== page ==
Palermo: A True Melting Pot
It is difficult to describe Palermo in a few lines to those who are unfamiliar with the city. Its complexity, its countless monuments, its flavors, and its colors must be experienced in person to be fully understood. The city’s long history, with the remnants of diverse cultures still present in its rich culture, is a testament to its strength and appeal as it has been conquered, visited, and appreciated for centuries. Still today the city proves that different religions, cultures, and lifestyles can live peacefully within a single mosaic. The True ‘ Melting Pot’?
The first settlers dating back to prehistoric times were the Phoenicians, who founded the city. For the Greeks the conquest of Palermo was never fully successful. The Romans conquered the city and renamed it Panormus, slightly altering the Greek name Panormos, meaning “great port.” After the fall of the Roman Empire, the Byzantines arrived followed by the Muslims, the Normans, and finally the Swabians.Today the city, still damaged by World War II bombings and abandoned by a long stories of governments incapable of looking to the future, presents itself in all its contradictions, with crumbling buildings alongside enchanting ones. There are very few monuments that maintain one consistent style throughout. There is often a diversity of styles, cultures, and religions that blend into a single structure, which illustrates that even in architecture coexistence is possible.
If we were to characterize Palermo, it would be best to say that it is bears witness to the respect for otherness. Walking through the city you cannot help but notice the constant contrasts. A visitor frequently experiences the beautiful among the ugly, the mosque transformed into a cathedral, the church that became a theater, all under a sky so intensely blue and full of light, making the experience even more spectacular. Parlemo is one continuous discovery, but there’s one inevitable question that a tourist asks: “Which places should I visit first?” We mention a few here, but these are only suggestions to begin.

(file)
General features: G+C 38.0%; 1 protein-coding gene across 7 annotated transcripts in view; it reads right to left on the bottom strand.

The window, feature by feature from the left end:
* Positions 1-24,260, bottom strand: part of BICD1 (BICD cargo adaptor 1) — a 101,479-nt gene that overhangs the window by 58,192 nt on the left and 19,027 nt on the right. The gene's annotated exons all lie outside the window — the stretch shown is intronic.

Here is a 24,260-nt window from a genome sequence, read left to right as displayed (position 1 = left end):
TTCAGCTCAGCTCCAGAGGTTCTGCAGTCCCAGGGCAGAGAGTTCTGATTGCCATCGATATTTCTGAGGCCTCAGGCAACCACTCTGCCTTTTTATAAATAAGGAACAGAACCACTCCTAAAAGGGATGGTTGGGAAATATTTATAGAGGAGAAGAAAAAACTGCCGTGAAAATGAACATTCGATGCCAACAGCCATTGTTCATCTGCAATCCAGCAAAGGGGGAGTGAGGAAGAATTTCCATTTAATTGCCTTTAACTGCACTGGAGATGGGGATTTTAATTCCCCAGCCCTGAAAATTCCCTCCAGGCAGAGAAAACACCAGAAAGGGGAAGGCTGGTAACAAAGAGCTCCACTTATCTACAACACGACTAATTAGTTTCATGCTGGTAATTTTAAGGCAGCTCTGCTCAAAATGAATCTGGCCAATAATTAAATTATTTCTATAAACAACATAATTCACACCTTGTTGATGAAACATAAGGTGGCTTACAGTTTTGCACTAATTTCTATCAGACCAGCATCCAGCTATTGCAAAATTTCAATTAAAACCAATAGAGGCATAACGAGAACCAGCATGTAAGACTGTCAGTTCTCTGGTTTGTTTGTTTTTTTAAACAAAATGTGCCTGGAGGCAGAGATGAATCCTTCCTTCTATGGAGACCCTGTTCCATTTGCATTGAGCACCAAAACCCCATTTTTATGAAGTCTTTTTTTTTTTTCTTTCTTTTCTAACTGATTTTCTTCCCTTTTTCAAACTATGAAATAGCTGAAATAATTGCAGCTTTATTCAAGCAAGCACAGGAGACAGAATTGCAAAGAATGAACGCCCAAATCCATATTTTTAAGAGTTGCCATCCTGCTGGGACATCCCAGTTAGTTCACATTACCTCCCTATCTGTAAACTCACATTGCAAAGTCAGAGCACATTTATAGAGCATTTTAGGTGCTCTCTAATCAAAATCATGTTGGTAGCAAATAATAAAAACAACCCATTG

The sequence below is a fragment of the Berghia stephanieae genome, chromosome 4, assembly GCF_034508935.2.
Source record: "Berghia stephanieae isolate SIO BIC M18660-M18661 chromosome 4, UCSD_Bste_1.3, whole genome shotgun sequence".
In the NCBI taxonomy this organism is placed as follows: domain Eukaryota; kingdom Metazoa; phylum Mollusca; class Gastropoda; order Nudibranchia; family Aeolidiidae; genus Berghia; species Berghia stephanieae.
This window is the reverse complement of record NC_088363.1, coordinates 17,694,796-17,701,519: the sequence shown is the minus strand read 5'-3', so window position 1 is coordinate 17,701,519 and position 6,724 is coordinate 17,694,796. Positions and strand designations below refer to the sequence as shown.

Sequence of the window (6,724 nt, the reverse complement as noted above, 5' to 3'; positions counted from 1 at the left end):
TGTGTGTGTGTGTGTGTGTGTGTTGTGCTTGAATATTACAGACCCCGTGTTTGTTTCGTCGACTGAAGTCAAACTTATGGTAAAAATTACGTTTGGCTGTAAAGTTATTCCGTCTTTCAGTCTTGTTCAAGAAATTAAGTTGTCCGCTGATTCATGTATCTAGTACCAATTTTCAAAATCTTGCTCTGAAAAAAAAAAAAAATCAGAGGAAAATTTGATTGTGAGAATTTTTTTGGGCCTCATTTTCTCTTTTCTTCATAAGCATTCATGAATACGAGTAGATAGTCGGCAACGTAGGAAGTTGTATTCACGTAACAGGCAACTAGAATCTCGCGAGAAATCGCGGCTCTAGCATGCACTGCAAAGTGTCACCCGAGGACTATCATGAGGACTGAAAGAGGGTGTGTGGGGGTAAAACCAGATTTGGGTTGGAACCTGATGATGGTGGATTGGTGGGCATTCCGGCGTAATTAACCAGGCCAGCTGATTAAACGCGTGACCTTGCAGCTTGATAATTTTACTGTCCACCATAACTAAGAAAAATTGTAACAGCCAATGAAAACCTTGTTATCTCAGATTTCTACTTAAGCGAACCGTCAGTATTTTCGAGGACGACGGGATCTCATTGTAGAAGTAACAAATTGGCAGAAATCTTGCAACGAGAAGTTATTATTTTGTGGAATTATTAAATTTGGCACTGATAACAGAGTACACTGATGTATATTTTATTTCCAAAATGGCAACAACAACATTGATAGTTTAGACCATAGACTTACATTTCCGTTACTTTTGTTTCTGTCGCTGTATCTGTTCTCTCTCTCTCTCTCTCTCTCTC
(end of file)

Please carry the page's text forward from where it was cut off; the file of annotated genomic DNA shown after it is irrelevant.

Our Picks Chiesa dello Spasimo is located in the Kalsa district, one of Palermo’s oldest sections. Today it host cultural events, theater and music performances. Since 1995, the church has remained open even at night.
The Cathedral of Palermo is dedicated to the assumption of the Virgin Mary into heaven. It’s an architectural complex composed of different styles since its construction spanned several centuries.
Santa Maria dell’Ammiraglio (or La Martorana) is one of the most beautiful churches from the Byzantine Middle Ages in Italy. Currently an Orthodox Catholic church, it features breathtaking iconographic mosaics, including the traditional Greek image of Christ Pantokrator.
Cappella Palatina is a three-aisled basilica dedicated to Saints Peter and Paul. The dome, transept, and apses are entirely decorated with Byzantine mosaics, the most famous in Sicily.
Orto Botanico is a garden housing more than 12,000 different species of plants from all over the world. Teatro Massimo Vittorio Emanuele is the largest opera house in Italy, and one of the largest in Europe.
Finally, the beach at Mondello is one of the most famous in Sicily and is known not only for its wonderful sea but for its many Art Nouveau villas as well.